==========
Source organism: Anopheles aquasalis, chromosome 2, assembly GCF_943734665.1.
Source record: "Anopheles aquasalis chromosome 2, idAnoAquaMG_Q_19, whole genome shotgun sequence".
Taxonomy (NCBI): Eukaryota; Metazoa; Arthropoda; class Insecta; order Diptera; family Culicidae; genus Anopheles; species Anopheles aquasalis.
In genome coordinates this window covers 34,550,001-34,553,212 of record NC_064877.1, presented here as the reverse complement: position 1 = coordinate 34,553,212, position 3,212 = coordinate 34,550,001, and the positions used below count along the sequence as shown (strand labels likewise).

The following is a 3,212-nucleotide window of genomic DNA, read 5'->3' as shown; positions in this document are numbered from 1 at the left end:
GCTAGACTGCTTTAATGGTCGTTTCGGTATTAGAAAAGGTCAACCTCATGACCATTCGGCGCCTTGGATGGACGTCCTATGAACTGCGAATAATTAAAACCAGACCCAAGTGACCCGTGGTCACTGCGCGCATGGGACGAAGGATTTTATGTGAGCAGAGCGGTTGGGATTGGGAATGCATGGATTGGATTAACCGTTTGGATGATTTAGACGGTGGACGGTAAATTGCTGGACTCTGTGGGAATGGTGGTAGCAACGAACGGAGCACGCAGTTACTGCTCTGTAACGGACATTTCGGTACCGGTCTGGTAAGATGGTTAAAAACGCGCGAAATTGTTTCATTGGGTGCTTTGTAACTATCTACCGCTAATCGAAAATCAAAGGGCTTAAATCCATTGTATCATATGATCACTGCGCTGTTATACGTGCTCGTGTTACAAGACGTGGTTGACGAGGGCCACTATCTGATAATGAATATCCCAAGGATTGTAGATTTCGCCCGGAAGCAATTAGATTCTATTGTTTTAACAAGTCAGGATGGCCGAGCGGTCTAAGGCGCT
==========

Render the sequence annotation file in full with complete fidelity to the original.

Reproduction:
Source organism: Anopheles aquasalis, chromosome 2, assembly GCF_943734665.1.
Source record: "Anopheles aquasalis chromosome 2, idAnoAquaMG_Q_19, whole genome shotgun sequence".
Taxonomy (NCBI): Eukaryota; Metazoa; Arthropoda; class Insecta; order Diptera; family Culicidae; genus Anopheles; species Anopheles aquasalis.
In genome coordinates this window covers 34,550,001-34,553,212 of record NC_064877.1, presented here as the reverse complement: position 1 = coordinate 34,553,212, position 3,212 = coordinate 34,550,001, and the positions used below count along the sequence as shown (strand labels likewise).

The following is a 3,212-nucleotide window of genomic DNA, read 5'->3' as shown; positions in this document are numbered from 1 at the left end:
GCTAGACTGCTTTAATGGTCGTTTCGGTATTAGAAAAGGTCAACCTCATGACCATTCGGCGCCTTGGATGGACGTCCTATGAACTGCGAATAATTAAAACCAGACCCAAGTGACCCGTGGTCACTGCGCGCATGGGACGAAGGATTTTATGTGAGCAGAGCGGTTGGGATTGGGAATGCATGGATTGGATTAACCGTTTGGATGATTTAGACGGTGGACGGTAAATTGCTGGACTCTGTGGGAATGGTGGTAGCAACGAACGGAGCACGCAGTTACTGCTCTGTAACGGACATTTCGGTACCGGTCTGGTAAGATGGTTAAAAACGCGCGAAATTGTTTCATTGGGTGCTTTGTAACTATCTACCGCTAATCGAAAATCAAAGGGCTTAAATCCATTGTATCATATGATCACTGCGCTGTTATACGTGCTCGTGTTACAAGACGTGGTTGACGAGGGCCACTATCTGATAATGAATATCCCAAGGATTGTAGATTTCGCCCGGAAGCAATTAGATTCTATTGTTTTAACAAGTCAGGATGGCCGAGCGGTCTAAGGCGCT